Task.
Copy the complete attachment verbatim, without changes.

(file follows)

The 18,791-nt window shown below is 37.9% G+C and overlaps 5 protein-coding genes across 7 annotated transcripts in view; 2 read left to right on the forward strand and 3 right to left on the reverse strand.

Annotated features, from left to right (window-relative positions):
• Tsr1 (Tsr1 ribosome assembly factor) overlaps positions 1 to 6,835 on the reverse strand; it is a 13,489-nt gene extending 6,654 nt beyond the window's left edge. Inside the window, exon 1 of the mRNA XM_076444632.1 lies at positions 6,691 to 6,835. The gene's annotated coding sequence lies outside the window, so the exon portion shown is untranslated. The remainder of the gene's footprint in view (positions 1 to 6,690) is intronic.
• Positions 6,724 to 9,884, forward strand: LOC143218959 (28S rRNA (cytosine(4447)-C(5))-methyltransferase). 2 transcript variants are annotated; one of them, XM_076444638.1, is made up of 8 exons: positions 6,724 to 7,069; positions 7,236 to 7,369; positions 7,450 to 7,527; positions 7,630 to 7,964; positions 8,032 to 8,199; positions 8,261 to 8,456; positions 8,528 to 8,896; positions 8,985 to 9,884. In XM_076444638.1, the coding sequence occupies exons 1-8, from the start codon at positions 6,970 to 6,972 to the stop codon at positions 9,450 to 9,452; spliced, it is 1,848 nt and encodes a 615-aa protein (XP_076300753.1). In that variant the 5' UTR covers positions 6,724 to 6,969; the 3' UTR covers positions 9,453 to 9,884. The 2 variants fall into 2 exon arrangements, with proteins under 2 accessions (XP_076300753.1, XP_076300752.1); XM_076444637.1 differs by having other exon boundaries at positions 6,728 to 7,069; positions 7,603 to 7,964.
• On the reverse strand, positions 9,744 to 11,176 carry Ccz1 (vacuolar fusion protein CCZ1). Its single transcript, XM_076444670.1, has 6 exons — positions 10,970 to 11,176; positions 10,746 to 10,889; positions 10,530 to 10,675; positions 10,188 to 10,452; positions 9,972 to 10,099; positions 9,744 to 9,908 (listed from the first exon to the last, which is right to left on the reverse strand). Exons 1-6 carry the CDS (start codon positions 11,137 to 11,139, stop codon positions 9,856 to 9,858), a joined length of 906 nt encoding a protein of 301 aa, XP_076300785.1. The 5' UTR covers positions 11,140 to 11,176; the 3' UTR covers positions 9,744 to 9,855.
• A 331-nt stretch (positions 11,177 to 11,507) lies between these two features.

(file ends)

The 18,791-nt window shown below is 37.9% G+C and overlaps 5 protein-coding genes across 7 annotated transcripts in view; 2 read left to right on the forward strand and 3 right to left on the reverse strand.

Annotated features, from left to right (window-relative positions):
• Tsr1 (Tsr1 ribosome assembly factor) overlaps positions 1 to 6,835 on the reverse strand; it is a 13,489-nt gene extending 6,654 nt beyond the window's left edge. Inside the window, exon 1 of the mRNA XM_076444632.1 lies at positions 6,691 to 6,835. The gene's annotated coding sequence lies outside the window, so the exon portion shown is untranslated. The remainder of the gene's footprint in view (positions 1 to 6,690) is intronic.
• Positions 6,724 to 9,884, forward strand: LOC143218959 (28S rRNA (cytosine(4447)-C(5))-methyltransferase). 2 transcript variants are annotated; one of them, XM_076444638.1, is made up of 8 exons: positions 6,724 to 7,069; positions 7,236 to 7,369; positions 7,450 to 7,527; positions 7,630 to 7,964; positions 8,032 to 8,199; positions 8,261 to 8,456; positions 8,528 to 8,896; positions 8,985 to 9,884. In XM_076444638.1, the coding sequence occupies exons 1-8, from the start codon at positions 6,970 to 6,972 to the stop codon at positions 9,450 to 9,452; spliced, it is 1,848 nt and encodes a 615-aa protein (XP_076300753.1). In that variant the 5' UTR covers positions 6,724 to 6,969; the 3' UTR covers positions 9,453 to 9,884. The 2 variants fall into 2 exon arrangements, with proteins under 2 accessions (XP_076300753.1, XP_076300752.1); XM_076444637.1 differs by having other exon boundaries at positions 6,728 to 7,069; positions 7,603 to 7,964.
• On the reverse strand, positions 9,744 to 11,176 carry Ccz1 (vacuolar fusion protein CCZ1). Its single transcript, XM_076444670.1, has 6 exons — positions 10,970 to 11,176; positions 10,746 to 10,889; positions 10,530 to 10,675; positions 10,188 to 10,452; positions 9,972 to 10,099; positions 9,744 to 9,908 (listed from the first exon to the last, which is right to left on the reverse strand). Exons 1-6 carry the CDS (start codon positions 11,137 to 11,139, stop codon positions 9,856 to 9,858), a joined length of 906 nt encoding a protein of 301 aa, XP_076300785.1. The 5' UTR covers positions 11,140 to 11,176; the 3' UTR covers positions 9,744 to 9,855.
• A 331-nt stretch (positions 11,177 to 11,507) lies between these two features.